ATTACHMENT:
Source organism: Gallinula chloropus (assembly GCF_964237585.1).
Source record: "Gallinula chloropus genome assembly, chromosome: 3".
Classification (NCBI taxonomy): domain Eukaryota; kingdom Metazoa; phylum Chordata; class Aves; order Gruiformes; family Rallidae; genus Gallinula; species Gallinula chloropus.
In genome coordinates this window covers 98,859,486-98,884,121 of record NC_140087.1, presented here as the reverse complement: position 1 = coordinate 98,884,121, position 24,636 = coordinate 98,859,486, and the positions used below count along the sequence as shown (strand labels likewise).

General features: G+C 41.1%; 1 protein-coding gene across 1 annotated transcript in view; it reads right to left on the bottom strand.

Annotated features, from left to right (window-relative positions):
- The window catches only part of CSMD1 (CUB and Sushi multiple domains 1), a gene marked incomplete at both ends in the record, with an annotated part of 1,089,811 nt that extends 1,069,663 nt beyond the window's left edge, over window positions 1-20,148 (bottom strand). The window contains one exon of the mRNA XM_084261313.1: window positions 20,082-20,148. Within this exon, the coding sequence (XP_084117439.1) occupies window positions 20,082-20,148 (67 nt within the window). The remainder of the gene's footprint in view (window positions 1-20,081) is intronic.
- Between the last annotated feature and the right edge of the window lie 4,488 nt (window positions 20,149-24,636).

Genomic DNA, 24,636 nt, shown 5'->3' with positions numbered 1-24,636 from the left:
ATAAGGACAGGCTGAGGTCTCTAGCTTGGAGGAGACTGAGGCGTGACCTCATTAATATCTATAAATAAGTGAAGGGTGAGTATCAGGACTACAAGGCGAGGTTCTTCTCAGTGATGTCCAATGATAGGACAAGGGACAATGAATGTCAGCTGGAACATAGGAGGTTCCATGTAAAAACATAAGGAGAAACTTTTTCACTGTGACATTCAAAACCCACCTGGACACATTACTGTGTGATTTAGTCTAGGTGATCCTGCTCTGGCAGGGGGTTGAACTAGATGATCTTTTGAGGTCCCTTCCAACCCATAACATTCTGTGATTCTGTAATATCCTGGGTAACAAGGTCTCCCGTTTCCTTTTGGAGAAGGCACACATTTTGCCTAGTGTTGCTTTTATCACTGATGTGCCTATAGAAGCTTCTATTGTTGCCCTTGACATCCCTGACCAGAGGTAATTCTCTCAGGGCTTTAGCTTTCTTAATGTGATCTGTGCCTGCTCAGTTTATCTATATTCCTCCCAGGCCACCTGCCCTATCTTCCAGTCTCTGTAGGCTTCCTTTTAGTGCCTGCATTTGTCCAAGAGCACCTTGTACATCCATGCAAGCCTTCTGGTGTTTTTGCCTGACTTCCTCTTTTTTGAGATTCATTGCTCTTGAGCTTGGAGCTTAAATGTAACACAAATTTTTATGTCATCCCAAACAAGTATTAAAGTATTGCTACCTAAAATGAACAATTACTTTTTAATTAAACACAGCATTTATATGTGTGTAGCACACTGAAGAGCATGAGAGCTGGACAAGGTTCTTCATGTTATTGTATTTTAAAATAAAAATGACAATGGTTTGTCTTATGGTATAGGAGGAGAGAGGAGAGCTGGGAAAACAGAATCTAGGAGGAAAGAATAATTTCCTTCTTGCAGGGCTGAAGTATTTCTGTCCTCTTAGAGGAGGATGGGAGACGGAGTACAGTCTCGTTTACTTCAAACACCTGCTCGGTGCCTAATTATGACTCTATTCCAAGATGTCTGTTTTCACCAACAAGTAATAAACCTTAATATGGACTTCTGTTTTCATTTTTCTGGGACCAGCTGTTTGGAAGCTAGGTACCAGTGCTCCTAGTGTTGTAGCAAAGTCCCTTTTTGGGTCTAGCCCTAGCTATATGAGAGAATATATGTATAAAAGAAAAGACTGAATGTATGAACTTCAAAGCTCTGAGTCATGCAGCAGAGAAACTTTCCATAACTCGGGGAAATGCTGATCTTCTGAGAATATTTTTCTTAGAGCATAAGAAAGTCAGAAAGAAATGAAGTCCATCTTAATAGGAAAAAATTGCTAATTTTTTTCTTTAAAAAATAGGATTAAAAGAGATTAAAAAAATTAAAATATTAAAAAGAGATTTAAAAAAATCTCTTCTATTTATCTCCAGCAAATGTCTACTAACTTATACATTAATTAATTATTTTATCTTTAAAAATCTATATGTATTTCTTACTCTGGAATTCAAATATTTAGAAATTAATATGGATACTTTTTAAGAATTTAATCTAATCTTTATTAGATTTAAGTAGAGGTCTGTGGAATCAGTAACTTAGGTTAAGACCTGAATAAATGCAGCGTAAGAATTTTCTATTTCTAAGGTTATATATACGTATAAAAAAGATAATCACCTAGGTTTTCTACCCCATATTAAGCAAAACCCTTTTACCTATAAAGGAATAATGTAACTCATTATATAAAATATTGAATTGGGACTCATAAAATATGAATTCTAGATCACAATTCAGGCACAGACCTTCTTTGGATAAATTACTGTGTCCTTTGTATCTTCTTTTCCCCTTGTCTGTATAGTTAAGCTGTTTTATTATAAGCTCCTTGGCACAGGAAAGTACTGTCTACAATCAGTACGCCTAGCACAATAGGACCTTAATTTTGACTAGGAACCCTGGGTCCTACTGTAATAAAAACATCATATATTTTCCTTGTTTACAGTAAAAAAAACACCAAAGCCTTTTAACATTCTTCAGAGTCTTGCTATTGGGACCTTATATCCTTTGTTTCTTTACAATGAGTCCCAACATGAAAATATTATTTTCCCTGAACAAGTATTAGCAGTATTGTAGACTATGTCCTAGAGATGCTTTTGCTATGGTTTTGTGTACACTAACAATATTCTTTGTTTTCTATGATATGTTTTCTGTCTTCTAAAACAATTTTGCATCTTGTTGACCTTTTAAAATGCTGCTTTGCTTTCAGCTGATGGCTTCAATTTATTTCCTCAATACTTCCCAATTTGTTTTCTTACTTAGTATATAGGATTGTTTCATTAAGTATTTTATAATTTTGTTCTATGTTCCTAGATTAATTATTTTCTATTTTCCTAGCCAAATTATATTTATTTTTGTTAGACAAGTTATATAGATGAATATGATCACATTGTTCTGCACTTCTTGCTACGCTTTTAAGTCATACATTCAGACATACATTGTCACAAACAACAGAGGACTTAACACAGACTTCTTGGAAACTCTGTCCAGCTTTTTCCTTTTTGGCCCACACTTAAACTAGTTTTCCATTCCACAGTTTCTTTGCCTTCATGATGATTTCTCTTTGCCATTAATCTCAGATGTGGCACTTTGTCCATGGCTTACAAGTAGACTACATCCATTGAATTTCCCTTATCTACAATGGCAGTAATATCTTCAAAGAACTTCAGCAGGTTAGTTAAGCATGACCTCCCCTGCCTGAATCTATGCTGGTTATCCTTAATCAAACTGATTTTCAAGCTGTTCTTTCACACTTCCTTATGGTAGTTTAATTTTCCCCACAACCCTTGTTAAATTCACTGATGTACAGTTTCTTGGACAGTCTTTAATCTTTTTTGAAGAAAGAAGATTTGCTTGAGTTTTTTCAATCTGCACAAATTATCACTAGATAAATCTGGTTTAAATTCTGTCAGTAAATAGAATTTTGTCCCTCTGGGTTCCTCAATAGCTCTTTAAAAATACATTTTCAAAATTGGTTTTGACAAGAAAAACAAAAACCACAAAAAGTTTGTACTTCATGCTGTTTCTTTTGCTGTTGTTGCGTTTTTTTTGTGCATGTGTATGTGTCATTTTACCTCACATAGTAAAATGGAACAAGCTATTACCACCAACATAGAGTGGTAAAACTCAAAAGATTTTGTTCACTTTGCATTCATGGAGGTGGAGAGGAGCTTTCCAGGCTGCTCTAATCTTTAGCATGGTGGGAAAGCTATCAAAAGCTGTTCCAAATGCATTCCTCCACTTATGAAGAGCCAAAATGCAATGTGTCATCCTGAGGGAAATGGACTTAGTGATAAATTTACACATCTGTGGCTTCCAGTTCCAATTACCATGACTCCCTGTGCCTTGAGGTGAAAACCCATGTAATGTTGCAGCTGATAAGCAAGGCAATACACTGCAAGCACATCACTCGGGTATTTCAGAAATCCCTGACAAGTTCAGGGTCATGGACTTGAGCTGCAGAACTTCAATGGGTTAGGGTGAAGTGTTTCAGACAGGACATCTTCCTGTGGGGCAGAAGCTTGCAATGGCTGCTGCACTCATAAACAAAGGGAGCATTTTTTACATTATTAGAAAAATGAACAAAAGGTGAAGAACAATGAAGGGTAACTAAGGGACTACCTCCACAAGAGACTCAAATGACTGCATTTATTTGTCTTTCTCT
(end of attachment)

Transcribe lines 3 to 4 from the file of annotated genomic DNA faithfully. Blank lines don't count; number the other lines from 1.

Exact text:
Classification (NCBI taxonomy): domain Eukaryota; kingdom Metazoa; phylum Chordata; class Aves; order Gruiformes; family Rallidae; genus Gallinula; species Gallinula chloropus.
In genome coordinates this window covers 98,859,486-98,884,121 of record NC_140087.1, presented here as the reverse complement: position 1 = coordinate 98,884,121, position 24,636 = coordinate 98,859,486, and the positions used below count along the sequence as shown (strand labels likewise).